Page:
When TKO Studios launched in 2019, they aimed to disrupt the comic book publishing business. And while their method of “binge-releasing” titles in complete, six-issue story arcs is certainly a unique and refreshing publishing model, it would all be for naught if the series themselves lacked in quality. Luckily for TKO, the majority of their titles have been met with acclaim from readers and critics alike, and Goodnight Paradise is no exception. With Goodnight Paradise, writer Joshua Dysart, artist Alberto Ponticelli, and colorist Giulia Brusco have crafted a grimy, unsettling, and deeply thought-provoking spin on the murder mystery genre that will stay with readers long after they turn the final page.
Goodnight Paradise has a relatively simple premise: a Venice Beach man discovers a murdered girl in a dumpster and does his best to avenge her by bringing her killer to justice. Where the story stands out from other murder-mysteries is that its protagonist is an alcoholic homeless man named Eddie who seems to be in a near-constant fever dream state. Eddie is the epitome of an unreliable narrator, whose hallucinations and constant drunkenness add a level of uncertainty and spontaneity to the book that make sure the reader is never at ease or comfortable in the story’s direction.
As Eddie drunkenly stumbles his way through Venice Beach and other Los Angeles neighborhoods, readers are introduced to an incredibly diverse cast of deeply engaging and fleshed out characters. From the always partying Friday to the caretaker Hogan, each character has their own motivations and their own part to play in helping Eddie find this murderer. Even the apparently evil, Nazi-tattooed Birmingham is given a surprising amount of depth, and readers may even find themselves empathizing with him by the end of the story.
While some of Eddie’s fever dreams can be off-putting and his actions occasionally frustrating, he’s ultimately an incredible protagonist thanks to the depth of his character and how you’re never sure, as a reader, if you should feel bad for him, root for him, or dislike him. For every one good thing Eddie does, he seems to immediately do something reckless that results in a moment of apology and promise of grand gestures to make up for it. Anyone who has struggled with a friend or family member who has grappled with addiction will immediately recognize the tendencies of Eddie’s behavior and possibly empathize with his predicament.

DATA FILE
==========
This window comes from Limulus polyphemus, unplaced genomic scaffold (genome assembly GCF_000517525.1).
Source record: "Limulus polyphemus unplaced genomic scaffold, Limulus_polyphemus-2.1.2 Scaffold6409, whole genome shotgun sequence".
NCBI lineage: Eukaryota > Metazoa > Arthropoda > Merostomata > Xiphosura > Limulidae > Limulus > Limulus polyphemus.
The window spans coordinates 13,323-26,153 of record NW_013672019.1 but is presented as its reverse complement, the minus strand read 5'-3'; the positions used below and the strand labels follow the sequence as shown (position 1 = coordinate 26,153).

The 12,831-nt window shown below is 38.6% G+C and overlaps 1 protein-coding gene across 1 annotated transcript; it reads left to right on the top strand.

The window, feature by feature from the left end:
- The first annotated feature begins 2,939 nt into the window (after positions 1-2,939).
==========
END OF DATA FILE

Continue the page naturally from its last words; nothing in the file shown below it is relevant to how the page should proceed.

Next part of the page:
But Eddie is extremely complicated, and Dysart doesn’t hold back in posing hard-hitting questions about Eddie without necessarily answering them. Is Eddie’s journey for justice for this murdered girl (Tessa) a valiant quest, or is he sticking his nose where it doesn’t belong and ultimately furthering gender stereotypes that men need to save women? Is Eddie a powerless victim of a system set against him, or is he a victim of his own poor decisions? Is Eddie a good person, or is he simply trying to convince himself he is a good person? None of these questions are ever answered — instead, they’re left for the reader to ponder throughout the book and, likely, well after they’ve finished.
What’s most astonishing about Goodnight Paradise is how it manages to be brutally honest, unfazed in its depiction of homeless life, and utterly chaotic without being a tough or overtly depressing read. While the story is by absolutely no means hopeful or uplifting in any way, the beautiful locales brought to life by Ponticelli, who traveled to Venice Beach and took thousands of reference photos, presents a visual aesthetic that regularly contrasts the more grim elements of the narrative. When needed, however, Ponticelli expertly captures the darkness of certain scenes and locations, especially with the help of Brusco’s colors. Eddie’s fever dreams pop with neon colors while flashbacks into Tessa’s past feature more dreary and drab colors that help illustrate the utter despair that her life encompassed.
Goodnight Paradise is a rare comic book that will leave most readers feeling somewhat off balance, lingering on the story and the pure chaos and absurdity it illustrates. It’s a deeply engaging narrative with an eclectic and lively cast of characters, but what makes this series truly shine is the questions it forces readers to ask about its protagonist and the struggles he, and those like him, face in the real world. If you missed out on Goodnight Paradise during TKO Studios’ first wave of books, I cannot recommend it enough.